• | Secondly, it uses key and key_{1} to generate another key (key_{2}). The value of each part in key_{2} is equal to the value of corresponding part in the key add which in the key_{1} divided by n. Here n is the first non-zero number add 1 in key. It takes the first two digits in each part of key. It takes the first two digits in each part of key. Act as the key is 671522 and the key_{1} is 782633, then, key_{2} is [(6+7)/7] [(7+8)/7] [(1+2)/7] [(5+6)/7] [(2+3)/7] [(2+3)/7]. Taking the first two significant digits, the actual key_{2} is “182142157171” |

Fig. 1: | The process of the key generation |

Table 1: | The relationship between the number in the key and the order of four maps |

The process of the key generation can be seen in Fig. 1. It can use key_{2} to encrypt image. Image permutation can be achieved by chaotic maps. Here suppose there are four chaotic maps in the study: map A, map B, map C and map D. Each number in the key means the order of four maps. It can see in Table 1. A simple example is given here. Assuming the key is “1821”. From Table 1 the number “1” means firstly map B, then map A, map C, map D. By analogy it can see the process of permutation is firstly map B, then map A, map C, map D, map D, then map A, map B, map C, map B, then map C, map A, map D, map B, then map A, map C, map D.

**INTRODUCTION OF THE CHAOTIC MAPS**

Suppose that a square image consists of NxN pixels with L gray levels. The key chaotic map utilizes an important characteristic of images, which is, each pixel in image can be inserted into the corresponding two adjacent pixels.

The new chaotic map is realized by processing image stretch-and-fold. Firstly, a square image was divided into two isosceles triangles along the diagonal, utilizing the difference of the pixel numbers of two adjacent columns of the triangles, each pixel in a column was inserted to the next adjacent column. Then, the plain image could be stretched to a line. Finally, the line was folded over to a new square image whose size was the same as the plain image.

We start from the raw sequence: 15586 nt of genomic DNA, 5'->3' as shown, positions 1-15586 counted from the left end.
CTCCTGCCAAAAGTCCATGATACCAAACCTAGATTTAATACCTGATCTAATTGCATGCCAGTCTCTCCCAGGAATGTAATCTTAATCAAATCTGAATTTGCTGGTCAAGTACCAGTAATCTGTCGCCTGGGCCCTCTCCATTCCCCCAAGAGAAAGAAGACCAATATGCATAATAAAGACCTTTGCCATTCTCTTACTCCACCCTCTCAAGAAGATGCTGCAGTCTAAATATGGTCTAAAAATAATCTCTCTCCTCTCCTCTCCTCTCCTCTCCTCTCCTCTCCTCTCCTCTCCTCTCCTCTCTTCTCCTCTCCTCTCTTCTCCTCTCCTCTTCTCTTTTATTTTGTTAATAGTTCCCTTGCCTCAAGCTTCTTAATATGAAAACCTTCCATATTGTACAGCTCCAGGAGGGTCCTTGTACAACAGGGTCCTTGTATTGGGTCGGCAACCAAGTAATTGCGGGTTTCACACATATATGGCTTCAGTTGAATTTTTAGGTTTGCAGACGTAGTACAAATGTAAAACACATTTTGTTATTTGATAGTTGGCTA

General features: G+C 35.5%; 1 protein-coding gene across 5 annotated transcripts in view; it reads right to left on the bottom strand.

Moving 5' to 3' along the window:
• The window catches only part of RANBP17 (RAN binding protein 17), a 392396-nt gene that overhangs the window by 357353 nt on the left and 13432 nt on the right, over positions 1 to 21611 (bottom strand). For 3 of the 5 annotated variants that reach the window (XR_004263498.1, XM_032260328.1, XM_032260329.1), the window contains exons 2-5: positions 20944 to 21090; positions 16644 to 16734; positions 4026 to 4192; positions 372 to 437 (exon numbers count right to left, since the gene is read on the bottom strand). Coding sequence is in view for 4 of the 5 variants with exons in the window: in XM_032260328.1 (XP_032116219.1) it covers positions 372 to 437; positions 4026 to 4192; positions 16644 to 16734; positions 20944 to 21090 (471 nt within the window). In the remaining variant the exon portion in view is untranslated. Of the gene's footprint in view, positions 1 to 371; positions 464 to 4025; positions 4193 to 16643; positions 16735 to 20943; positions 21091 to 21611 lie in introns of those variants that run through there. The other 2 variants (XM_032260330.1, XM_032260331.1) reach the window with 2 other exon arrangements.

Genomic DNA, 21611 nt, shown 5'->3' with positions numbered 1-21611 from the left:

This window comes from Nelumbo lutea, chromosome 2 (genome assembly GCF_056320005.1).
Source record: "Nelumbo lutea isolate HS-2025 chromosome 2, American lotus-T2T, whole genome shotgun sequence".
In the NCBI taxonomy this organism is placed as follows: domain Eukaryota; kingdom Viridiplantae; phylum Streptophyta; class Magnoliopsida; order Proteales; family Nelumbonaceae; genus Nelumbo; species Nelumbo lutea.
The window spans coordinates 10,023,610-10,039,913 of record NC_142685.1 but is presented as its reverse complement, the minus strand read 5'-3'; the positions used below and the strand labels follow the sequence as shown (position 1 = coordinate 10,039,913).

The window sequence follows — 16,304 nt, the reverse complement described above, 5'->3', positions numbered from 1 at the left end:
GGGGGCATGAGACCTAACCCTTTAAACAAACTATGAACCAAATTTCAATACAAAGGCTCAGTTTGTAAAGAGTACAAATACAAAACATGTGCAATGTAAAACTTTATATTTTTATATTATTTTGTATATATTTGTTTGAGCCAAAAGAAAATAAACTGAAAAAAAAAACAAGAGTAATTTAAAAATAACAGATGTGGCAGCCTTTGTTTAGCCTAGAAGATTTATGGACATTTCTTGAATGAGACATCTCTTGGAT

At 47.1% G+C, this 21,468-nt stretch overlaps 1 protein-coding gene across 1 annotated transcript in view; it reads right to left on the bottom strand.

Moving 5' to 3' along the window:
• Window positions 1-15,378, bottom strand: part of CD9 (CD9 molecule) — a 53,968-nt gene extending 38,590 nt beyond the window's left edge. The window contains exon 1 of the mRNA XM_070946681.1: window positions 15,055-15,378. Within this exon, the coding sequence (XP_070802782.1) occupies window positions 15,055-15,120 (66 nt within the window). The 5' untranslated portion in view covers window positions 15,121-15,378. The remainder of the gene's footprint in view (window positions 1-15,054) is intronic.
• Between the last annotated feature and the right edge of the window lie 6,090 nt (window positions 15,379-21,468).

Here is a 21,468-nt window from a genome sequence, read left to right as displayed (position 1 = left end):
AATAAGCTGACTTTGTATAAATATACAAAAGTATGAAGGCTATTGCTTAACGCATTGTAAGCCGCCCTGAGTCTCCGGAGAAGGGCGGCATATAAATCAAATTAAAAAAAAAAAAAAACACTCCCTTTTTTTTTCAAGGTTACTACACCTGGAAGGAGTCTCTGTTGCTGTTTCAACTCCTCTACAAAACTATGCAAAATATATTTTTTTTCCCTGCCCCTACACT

Fig. 2 (a-b): | Principle of the chaotic map, (a) The left map, (b) The right map |

Fig. 3: | The process of the left map with a 4x4 image |

The map shuffles the positions of image pixels. All the process is invertible which is seen in Fig. 2. The chaotic map is divided into two forms: The left map and the right map.

In order to explain the chaotic map more clearly, an example is given here. The process of the left map permutation is shown in Fig. 3. The image with 4x4 pixels, that is N = 4. In upper triangle, pixel (3, 3) can be inserted before pixel (2, 2). Pixel (2, 3) can be inserted between pixels (2, 2) and (1, 2). Pixel (1, 3) can be inserted between pixels (1, 2) and (0, 2) and so on. Then, the pixels join to a part of line: (3,3), (2,2), (2,3), (1,2), (1,3), (0,2)…. in lower triangle, pixel (3,0) can be inserted before (3,1). Pixel (2,0) can be inserted between pixel (3,1) and (2,1) and so on. The pixels join to another part of line. Then, it connects two parts to a line. Lastly it is from a line to a square image different from the originally one. The right map is symmetric with the left map.